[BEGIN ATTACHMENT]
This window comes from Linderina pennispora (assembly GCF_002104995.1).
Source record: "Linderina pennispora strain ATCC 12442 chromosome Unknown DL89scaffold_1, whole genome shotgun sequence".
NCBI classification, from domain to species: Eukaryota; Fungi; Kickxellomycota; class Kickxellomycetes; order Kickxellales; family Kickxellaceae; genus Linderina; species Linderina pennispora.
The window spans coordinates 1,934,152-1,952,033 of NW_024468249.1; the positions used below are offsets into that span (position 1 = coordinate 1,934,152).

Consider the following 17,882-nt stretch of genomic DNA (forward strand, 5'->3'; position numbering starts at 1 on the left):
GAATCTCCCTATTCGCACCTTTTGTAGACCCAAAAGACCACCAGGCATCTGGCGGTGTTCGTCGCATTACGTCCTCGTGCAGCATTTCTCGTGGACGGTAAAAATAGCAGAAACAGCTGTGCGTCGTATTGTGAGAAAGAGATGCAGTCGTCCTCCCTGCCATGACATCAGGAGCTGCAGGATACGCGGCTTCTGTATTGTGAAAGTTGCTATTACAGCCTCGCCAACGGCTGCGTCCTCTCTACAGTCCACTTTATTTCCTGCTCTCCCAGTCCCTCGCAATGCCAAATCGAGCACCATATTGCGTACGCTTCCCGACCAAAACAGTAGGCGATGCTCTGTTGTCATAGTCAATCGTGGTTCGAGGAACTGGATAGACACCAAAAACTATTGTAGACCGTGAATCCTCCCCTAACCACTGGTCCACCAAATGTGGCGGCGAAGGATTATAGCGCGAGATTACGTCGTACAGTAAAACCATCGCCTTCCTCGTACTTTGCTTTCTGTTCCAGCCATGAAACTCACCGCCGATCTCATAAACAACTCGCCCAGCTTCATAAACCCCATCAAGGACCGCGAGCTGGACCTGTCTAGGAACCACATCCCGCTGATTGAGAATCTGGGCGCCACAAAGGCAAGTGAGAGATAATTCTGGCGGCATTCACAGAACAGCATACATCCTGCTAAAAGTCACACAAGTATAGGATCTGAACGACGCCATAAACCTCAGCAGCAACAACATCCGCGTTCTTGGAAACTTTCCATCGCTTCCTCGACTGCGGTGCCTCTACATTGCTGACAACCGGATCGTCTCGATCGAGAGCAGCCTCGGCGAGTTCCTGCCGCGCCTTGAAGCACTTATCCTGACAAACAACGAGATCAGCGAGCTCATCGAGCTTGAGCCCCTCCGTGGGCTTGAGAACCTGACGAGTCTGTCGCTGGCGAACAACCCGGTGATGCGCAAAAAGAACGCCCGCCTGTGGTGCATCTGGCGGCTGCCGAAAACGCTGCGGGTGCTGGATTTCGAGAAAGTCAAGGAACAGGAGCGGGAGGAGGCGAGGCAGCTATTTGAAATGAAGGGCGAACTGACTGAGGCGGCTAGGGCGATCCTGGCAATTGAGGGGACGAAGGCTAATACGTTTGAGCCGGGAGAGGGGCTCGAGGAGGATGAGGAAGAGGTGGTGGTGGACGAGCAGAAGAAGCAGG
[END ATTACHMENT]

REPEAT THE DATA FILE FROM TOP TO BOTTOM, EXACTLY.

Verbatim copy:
This window comes from Linderina pennispora (assembly GCF_002104995.1).
Source record: "Linderina pennispora strain ATCC 12442 chromosome Unknown DL89scaffold_1, whole genome shotgun sequence".
NCBI classification, from domain to species: Eukaryota; Fungi; Kickxellomycota; class Kickxellomycetes; order Kickxellales; family Kickxellaceae; genus Linderina; species Linderina pennispora.
The window spans coordinates 1,934,152-1,952,033 of NW_024468249.1; the positions used below are offsets into that span (position 1 = coordinate 1,934,152).

Consider the following 17,882-nt stretch of genomic DNA (forward strand, 5'->3'; position numbering starts at 1 on the left):
GAATCTCCCTATTCGCACCTTTTGTAGACCCAAAAGACCACCAGGCATCTGGCGGTGTTCGTCGCATTACGTCCTCGTGCAGCATTTCTCGTGGACGGTAAAAATAGCAGAAACAGCTGTGCGTCGTATTGTGAGAAAGAGATGCAGTCGTCCTCCCTGCCATGACATCAGGAGCTGCAGGATACGCGGCTTCTGTATTGTGAAAGTTGCTATTACAGCCTCGCCAACGGCTGCGTCCTCTCTACAGTCCACTTTATTTCCTGCTCTCCCAGTCCCTCGCAATGCCAAATCGAGCACCATATTGCGTACGCTTCCCGACCAAAACAGTAGGCGATGCTCTGTTGTCATAGTCAATCGTGGTTCGAGGAACTGGATAGACACCAAAAACTATTGTAGACCGTGAATCCTCCCCTAACCACTGGTCCACCAAATGTGGCGGCGAAGGATTATAGCGCGAGATTACGTCGTACAGTAAAACCATCGCCTTCCTCGTACTTTGCTTTCTGTTCCAGCCATGAAACTCACCGCCGATCTCATAAACAACTCGCCCAGCTTCATAAACCCCATCAAGGACCGCGAGCTGGACCTGTCTAGGAACCACATCCCGCTGATTGAGAATCTGGGCGCCACAAAGGCAAGTGAGAGATAATTCTGGCGGCATTCACAGAACAGCATACATCCTGCTAAAAGTCACACAAGTATAGGATCTGAACGACGCCATAAACCTCAGCAGCAACAACATCCGCGTTCTTGGAAACTTTCCATCGCTTCCTCGACTGCGGTGCCTCTACATTGCTGACAACCGGATCGTCTCGATCGAGAGCAGCCTCGGCGAGTTCCTGCCGCGCCTTGAAGCACTTATCCTGACAAACAACGAGATCAGCGAGCTCATCGAGCTTGAGCCCCTCCGTGGGCTTGAGAACCTGACGAGTCTGTCGCTGGCGAACAACCCGGTGATGCGCAAAAAGAACGCCCGCCTGTGGTGCATCTGGCGGCTGCCGAAAACGCTGCGGGTGCTGGATTTCGAGAAAGTCAAGGAACAGGAGCGGGAGGAGGCGAGGCAGCTATTTGAAATGAAGGGCGAACTGACTGAGGCGGCTAGGGCGATCCTGGCAATTGAGGGGACGAAGGCTAATACGTTTGAGCCGGGAGAGGGGCTCGAGGAGGATGAGGAAGAGGTGGTGGTGGACGAGCAGAAGAAGCAGG